5. Don’t not do something after you’ve set the standard. People are creatures of habit. The good will that you may have earned while doing great things for the community can come tumbling down if the action ceases. There are times when it’s hard to “do enough,” I get that. Given the options detailed in point #4, there are multiple ways of getting your name out there and giving back that aren’t exclusively financial.
You know giving and/or donating time is important. You know the importance of how you give, not just what you give. Now the only thing left to do is to come up with an effective strategy and DO it! Emporia is a very caring community with many great local businesses contributing greatly to hundreds of special causes. Make sure your business is in the fold – with purpose!
Enjoy this article? Read about this and MUCH more in this week’s Emporia Main Street E-Newsletter!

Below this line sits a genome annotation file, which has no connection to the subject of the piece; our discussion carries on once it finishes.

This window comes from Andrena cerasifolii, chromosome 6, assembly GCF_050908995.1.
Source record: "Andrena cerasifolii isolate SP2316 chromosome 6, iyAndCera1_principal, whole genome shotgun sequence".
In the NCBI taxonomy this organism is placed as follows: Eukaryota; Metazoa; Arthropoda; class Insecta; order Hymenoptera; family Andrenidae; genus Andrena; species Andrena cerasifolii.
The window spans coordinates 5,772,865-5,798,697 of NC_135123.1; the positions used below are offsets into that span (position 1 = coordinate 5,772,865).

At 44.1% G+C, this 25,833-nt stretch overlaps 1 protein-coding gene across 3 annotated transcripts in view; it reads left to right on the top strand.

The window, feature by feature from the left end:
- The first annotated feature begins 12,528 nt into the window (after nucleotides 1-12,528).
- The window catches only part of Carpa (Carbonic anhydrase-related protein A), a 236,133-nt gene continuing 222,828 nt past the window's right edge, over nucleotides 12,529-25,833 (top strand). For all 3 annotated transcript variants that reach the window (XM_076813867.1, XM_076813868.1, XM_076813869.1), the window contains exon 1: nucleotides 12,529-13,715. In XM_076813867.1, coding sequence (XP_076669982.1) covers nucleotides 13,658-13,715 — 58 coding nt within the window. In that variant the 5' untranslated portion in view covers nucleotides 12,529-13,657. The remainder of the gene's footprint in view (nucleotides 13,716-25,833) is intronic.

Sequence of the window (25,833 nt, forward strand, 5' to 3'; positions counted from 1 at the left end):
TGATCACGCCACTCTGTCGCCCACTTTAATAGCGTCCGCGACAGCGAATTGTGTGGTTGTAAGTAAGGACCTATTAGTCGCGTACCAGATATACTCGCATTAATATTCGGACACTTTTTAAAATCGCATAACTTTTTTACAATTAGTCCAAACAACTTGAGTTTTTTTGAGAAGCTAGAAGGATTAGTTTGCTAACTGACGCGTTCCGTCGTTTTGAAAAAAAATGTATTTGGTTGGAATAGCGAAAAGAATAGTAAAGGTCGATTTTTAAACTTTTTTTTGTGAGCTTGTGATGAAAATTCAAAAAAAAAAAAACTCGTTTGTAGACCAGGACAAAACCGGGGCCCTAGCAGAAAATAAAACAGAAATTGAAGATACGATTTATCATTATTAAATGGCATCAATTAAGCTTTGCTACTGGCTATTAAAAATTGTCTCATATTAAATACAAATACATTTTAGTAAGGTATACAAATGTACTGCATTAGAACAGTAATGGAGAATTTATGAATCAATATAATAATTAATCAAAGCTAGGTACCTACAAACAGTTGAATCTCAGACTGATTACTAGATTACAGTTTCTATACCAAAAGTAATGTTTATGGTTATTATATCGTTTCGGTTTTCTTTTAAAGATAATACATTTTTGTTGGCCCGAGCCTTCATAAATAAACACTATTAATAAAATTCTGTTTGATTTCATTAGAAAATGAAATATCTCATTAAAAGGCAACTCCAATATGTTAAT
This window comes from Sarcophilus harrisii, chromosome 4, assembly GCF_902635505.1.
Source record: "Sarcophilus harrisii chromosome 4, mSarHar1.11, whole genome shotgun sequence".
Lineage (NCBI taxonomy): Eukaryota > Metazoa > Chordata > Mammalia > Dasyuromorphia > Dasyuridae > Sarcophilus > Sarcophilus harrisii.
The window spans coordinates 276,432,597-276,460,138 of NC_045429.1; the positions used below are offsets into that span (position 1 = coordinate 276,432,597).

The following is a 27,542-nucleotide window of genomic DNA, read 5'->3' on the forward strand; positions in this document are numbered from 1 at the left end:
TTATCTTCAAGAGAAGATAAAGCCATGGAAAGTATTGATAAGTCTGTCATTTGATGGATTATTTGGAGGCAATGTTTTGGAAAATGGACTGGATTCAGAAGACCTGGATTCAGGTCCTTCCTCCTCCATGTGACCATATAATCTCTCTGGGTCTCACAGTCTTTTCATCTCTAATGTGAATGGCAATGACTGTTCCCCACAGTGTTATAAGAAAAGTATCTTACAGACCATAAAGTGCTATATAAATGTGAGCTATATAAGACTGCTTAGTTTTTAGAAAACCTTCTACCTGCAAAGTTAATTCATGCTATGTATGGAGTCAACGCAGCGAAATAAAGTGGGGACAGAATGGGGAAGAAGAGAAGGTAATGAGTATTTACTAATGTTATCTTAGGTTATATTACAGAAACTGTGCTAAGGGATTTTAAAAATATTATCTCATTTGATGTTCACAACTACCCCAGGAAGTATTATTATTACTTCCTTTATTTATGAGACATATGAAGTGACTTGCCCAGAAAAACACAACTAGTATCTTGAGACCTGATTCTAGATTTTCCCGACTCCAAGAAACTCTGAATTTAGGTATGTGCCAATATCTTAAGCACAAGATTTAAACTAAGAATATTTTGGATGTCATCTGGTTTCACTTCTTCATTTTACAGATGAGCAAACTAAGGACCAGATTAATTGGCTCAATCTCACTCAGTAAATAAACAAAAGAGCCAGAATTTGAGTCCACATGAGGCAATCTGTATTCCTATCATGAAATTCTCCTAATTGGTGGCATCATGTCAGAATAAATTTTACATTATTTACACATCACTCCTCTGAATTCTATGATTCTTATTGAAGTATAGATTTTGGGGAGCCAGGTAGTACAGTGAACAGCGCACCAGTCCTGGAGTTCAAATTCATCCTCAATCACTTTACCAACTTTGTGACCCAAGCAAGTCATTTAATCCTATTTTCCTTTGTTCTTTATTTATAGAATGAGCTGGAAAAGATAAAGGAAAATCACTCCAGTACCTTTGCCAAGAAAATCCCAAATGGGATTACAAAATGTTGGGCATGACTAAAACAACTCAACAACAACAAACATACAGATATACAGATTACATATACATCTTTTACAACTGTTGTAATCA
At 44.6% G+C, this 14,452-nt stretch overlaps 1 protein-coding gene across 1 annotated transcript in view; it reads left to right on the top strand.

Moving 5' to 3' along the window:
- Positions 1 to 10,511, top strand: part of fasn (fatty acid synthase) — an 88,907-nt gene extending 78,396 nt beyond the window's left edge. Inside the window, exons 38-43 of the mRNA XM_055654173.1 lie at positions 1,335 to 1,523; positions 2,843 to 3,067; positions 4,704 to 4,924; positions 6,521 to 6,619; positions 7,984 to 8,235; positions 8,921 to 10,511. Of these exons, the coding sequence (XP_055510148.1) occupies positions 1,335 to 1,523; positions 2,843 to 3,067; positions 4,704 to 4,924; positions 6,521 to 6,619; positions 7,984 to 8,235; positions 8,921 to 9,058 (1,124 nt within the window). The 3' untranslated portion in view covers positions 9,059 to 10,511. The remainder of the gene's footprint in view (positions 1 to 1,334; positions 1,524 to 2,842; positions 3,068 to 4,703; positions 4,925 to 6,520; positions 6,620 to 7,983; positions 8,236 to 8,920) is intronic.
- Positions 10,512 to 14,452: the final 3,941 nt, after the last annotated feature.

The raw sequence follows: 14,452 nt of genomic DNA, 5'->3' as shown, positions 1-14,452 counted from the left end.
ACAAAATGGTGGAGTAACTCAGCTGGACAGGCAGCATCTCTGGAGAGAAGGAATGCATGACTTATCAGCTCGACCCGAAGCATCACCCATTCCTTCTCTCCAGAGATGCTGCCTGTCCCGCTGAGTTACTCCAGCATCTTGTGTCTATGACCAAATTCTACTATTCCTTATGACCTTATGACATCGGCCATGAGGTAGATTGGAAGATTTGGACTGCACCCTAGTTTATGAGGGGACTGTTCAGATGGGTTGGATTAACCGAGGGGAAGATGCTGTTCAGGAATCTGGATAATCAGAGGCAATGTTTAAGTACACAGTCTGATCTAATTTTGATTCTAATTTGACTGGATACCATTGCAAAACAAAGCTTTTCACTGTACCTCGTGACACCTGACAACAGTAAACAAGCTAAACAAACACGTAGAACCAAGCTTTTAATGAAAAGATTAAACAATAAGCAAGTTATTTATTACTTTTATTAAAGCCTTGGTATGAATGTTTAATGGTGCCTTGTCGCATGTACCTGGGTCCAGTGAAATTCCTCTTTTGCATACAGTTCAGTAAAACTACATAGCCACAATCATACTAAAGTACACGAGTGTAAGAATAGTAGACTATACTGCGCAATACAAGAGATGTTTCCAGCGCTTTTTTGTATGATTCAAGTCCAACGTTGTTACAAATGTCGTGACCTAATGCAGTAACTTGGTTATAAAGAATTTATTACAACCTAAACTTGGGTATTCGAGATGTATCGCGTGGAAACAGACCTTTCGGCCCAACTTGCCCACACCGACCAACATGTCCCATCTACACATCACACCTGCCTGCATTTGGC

About the Author

Casey Woods, Executive Director

Before accepting the director position in March of 2009, Casey worked in both retail and agricultural jobs in the family businesses. A lifelong resident of the Emporia Area, Casey was a ten year volunteer for Emporia Main Street prior to his appointment as director. During that time he served as the board president and chair of the Economic Vitality Committee.

Casey also serves as a partner in PlaceMakers, LLC, a consulting firm that routinely works with both large and small communities, and their businesses, to promote sustainable economic growth through community and economic development practices. Casey consults with businesses, organizations and communities to understand their market capacity and fill vacant spaces. He has been involved in two projects that included crowdfunding as a part of their overall business funding strategies, Radius Brewing and Twin Rivers Winery & Gourmet Shoppe.